Are wildcards ever supposed to be expanded for a program that is not the first in the pipeline? Every example uses wildcard for the first program in the pipelilne.

For example, the following does not work:

ls|grep *.h

And if I do it like this, then it is grep and not the shell that expands the wildcard(?)

ls|grep -E "*.h"

Is there an example where the wildcard is not the first pipe? The reason I'm asking is that I'm implementing a shell and can do wildcards for the first program in the pipeline e.g. ls *.h but I don't know if it should do it for subsequent pipes.

The background is that I'm writing my own shell and I've implemented wildcard:

$ ls *.c|grep mai

  • 2
    What are you trying to do in that grep example? grep's first argument should be a pattern. If there are no .h files present, it will search for *.h in standard input (the output of ls). If there is only one .h file present, it will try to find that filename in the ls output; and if there are more, it will look for the first filename inside each of the rest, ignoring the ls output.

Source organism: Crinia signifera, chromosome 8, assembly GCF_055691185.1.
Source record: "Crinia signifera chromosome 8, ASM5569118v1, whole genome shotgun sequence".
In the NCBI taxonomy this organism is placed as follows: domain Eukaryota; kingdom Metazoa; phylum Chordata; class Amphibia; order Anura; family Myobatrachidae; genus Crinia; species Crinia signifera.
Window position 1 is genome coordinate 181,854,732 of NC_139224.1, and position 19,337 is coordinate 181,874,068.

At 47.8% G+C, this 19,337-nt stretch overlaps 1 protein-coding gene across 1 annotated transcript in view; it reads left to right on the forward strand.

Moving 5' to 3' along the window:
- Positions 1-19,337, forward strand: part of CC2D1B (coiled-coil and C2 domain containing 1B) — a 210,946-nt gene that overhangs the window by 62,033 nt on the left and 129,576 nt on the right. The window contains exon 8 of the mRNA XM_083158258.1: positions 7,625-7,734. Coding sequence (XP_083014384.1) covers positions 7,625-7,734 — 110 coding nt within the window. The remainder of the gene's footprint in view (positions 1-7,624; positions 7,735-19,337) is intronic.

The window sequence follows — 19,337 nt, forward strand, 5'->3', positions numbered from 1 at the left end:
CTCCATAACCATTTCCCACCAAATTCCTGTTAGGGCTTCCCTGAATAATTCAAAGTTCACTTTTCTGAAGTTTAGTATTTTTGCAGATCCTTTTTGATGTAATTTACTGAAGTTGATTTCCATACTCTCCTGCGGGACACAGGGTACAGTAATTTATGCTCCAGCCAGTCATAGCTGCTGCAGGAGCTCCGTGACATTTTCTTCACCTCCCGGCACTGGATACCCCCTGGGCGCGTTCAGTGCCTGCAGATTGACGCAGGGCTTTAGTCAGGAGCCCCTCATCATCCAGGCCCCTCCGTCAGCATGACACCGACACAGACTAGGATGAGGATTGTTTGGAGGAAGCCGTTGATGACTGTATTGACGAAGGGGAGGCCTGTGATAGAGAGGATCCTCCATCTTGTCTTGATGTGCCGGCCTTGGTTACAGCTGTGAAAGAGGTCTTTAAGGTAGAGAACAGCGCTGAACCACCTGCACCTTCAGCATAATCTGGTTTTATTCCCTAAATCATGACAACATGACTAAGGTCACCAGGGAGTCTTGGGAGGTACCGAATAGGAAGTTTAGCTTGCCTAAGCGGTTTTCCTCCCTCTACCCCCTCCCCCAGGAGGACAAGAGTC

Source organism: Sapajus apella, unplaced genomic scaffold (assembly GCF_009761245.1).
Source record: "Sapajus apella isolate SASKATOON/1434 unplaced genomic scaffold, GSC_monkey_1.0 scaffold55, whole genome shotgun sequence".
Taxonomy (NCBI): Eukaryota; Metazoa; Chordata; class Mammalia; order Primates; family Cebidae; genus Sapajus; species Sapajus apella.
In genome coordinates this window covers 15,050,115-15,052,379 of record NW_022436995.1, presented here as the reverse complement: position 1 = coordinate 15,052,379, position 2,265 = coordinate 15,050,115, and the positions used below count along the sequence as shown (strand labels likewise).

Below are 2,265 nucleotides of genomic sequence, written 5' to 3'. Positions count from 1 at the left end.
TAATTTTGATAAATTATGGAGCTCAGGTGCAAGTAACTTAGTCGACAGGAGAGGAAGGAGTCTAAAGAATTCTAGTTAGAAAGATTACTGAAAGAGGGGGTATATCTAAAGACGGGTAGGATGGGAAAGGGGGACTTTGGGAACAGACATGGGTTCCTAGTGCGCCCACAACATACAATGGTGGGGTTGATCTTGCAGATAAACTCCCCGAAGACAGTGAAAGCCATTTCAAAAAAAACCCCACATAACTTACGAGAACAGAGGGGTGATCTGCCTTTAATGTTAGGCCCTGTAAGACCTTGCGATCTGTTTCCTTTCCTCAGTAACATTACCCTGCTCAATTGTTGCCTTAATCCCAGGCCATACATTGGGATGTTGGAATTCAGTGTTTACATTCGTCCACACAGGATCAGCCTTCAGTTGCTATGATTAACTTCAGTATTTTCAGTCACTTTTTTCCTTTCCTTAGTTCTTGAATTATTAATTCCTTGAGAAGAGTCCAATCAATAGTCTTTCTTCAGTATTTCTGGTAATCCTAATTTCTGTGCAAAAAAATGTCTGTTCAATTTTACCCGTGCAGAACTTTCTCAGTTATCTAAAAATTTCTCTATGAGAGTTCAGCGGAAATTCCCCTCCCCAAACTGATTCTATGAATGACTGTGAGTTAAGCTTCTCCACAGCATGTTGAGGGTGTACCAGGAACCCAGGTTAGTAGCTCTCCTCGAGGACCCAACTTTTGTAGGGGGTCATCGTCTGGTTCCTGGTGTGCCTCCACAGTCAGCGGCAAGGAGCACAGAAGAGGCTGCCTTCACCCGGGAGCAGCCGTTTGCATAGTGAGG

– JigglyNaga
    May 12 '16 at 15:46
  • I'm writing a shell and implementing wildcard expansion. It has to do it for each pipe in a pipeline then. You may check out my shell project. I think that maybe it is rare that wildcards are at the end, but it should work. May 12 '16 at 16:49

One example:

$ echo jeff > jeff
$ echo not > not
$ echo 's/jeff/not/' | sed -i -f - *
$ cat jeff

For more information on what standard shells should do with filename/pathname expansion (globbing), see:

http://pubs.opengroup.org/onlinepubs/9699919799/utilities/V3_chap02.html#tag_18_06_06 where it says:

After field splitting, if set -f is not in effect, each field in the resulting command line shall be expanded using the algorithm described in Pattern Matching Notation, qualified by the rules in Patterns Used for Filename Expansion.

  • 1
    Now my shell can do wildcards at the end of expressions. I just tested your pipeline and it worked. Thanks a lot for the information. It's always interesting to learn about Unix. My goal is to write a POSIX-compliant shell but I don't know what that is yet. May 13 '16 at 2:40

Your Answer

By clicking “Post Your Answer”, you agree to our terms of service, privacy policy and cookie policy

Not the answer you're looking for? Browse other questions tagged or ask your own question.